Wednesday, December 17, 2014

Sputnik Sweetheart by Haruki Murakami

Sputnik Sweetheart  The first book I read by Haruki Murakami was What I Talk about When I Talk about Running.  I like running and reading about running and he wrote about running so it was perfect.  I really liked it and vowed to read more about this author I had heard so much about.  Being a sucker for a well-done media campaign, when 1Q84 was published I ran out immediately and bought it and then didn't read it.  I meant to but was a little intimidated, less because of its size and more because of way people talk about Murakami.  It just felt like a Murakami book was going to be an experience that had to be prepared for.  Also, everyone seemed to advise against starting the Murakami experience with 1Q84.  Seriously do a Google search for "where to start with Haruki Murakami" or something similar and 1Q84 will never be the answer.  The next Murakami book I picked up was The Strange Library but the consensus seemed to be that it was not the best place to start either.  Instead the consensus suggested starting with Norwegian Wood, but a friend suggested starting with Sputnik Sweetheart, so that's where I started.

I’m not sure how or what to think about it yet.  Let’s start with the writing.  I loved it.  This will sound weird but fifty pages in I began thinking that this book was like warm butter melting over freshly baked, still warm bread.  I often read in short spurts.  Twenty minutes here then I’m doing something else, then maybe another ten minutes reading later.  Yesterday I got in a couple pages while waiting for a meeting to start.  I picked up Sputnik and the next thing I knew I was 100 pages in.  Hardly anything could distract me from Murakami's writing.  It flowed and melted into my psyche with hardly any effort.

According to the description on the book’s back cover, Sputnik is a love story combined with a detective story.  I’m not sure I would call it that.  There are characters who express degrees of love for another.  Actually there is a love triangle, or not quite a triangle since all the sides don't connect up.  The narrator is in love with a former classmate called Sumire.  For a long time Sumire says she does not quite understand love or sexual desire but then she falls in love with an older woman called Miu.  Miu doesn't love, can’t love anyone anymore.  The mystery portion of the story begins when Sumire disappears while visiting a Greek island.  Efforts are made to find her but it takes more than that to make a detective story.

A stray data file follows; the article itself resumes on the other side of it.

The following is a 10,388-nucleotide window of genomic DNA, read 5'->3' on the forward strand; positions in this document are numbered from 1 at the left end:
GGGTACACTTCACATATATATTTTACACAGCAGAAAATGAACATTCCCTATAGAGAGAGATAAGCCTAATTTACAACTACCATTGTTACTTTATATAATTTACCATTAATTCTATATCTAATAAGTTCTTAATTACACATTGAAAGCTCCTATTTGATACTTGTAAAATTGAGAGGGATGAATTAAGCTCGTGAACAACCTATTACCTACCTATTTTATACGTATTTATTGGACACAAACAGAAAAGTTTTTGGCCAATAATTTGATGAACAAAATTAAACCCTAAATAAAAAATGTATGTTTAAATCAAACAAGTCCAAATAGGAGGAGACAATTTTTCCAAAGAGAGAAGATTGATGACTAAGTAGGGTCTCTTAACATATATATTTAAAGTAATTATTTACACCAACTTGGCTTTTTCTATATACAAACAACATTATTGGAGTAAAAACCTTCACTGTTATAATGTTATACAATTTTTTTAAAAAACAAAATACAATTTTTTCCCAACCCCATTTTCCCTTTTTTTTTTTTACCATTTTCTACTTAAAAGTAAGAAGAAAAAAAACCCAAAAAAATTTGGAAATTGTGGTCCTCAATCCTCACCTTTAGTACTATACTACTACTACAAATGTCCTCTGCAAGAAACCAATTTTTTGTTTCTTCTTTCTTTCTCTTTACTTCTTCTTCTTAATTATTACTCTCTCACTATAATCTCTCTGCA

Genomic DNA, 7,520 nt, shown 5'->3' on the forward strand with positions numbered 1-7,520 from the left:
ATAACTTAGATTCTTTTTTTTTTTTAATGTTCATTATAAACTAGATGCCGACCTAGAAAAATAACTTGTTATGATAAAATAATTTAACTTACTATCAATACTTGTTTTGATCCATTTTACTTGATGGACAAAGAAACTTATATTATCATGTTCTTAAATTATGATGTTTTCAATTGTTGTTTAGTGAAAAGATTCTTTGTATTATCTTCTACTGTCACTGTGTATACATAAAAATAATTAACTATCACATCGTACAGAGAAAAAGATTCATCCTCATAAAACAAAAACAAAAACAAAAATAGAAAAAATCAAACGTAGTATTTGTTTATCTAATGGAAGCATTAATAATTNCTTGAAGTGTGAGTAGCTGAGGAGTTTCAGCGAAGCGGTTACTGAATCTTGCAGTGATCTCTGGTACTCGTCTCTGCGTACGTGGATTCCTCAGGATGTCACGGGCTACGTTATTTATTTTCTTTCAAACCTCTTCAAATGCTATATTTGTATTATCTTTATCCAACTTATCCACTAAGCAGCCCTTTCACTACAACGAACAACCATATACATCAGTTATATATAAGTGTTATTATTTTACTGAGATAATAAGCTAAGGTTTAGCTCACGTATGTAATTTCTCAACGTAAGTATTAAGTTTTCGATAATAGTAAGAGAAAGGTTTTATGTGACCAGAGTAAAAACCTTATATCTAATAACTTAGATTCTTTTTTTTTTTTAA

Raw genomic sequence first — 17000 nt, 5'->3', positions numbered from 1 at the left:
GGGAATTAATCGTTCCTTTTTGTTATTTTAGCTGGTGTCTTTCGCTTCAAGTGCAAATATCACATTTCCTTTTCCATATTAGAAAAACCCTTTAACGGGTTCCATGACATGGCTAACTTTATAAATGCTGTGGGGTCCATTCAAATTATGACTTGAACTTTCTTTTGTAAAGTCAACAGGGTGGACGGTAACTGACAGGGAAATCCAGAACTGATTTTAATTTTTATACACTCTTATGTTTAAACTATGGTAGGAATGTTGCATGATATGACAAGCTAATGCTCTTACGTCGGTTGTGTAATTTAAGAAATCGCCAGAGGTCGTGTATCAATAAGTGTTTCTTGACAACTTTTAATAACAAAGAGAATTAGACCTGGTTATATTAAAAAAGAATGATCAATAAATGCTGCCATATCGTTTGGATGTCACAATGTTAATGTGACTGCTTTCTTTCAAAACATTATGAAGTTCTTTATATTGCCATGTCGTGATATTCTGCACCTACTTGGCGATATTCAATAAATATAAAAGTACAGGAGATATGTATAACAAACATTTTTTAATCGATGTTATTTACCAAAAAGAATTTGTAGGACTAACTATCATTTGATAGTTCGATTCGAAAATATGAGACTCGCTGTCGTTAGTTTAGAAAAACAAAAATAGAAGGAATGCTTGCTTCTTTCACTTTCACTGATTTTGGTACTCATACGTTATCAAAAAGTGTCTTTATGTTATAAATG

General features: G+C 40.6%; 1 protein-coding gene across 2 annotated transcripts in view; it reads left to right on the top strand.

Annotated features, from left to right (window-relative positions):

Rather than a mystery or a romance, to me this read like an exposition on loneliness and disconnection.  When Sumire and Miu first meet Miu essentially asks Sumire what about her makes her special and what it is she does.  Sumire doesn’t have a much an answer other than she aspires to be a writer.  Although she writes daily Sumire doesn’t really have much to say yet.  Miu offers Sumire a job, suggesting that perhaps she needs a bit more life experience.  Miu is beautiful, sophisticated and worldly.  It is no wonder why Sumire falls for her.

Sumire and the narrator have been friends a long time.  Like Sumire, he is somewhat removed from life.  In one of my favorite passage the narrator notes that his passions are books and music and that there is barrier between him and other people.  The one person he cares deeply about is Sumire.

Later in the story Sumire via the narrator recounts a story Mia told Sumire about an experience she had fourteen years earlier.  The experience turned her once black hair completely white and left her an empty shell unable to fully connect with the world in the way she used to.  That was what stuck out to me the most – how all three characters were connected and disconnected from each other, themselves, and other people.

It is times like this when I almost wish I was back in school so I could take a class and discuss this book.  In any case, I’m glad I finally read a Murakami book.  1Q84 is probably going to remain in a TBR pile a bit longer but I’ll get there, eventually.  Before that I'll try The Strange Library and Norwegian Wood

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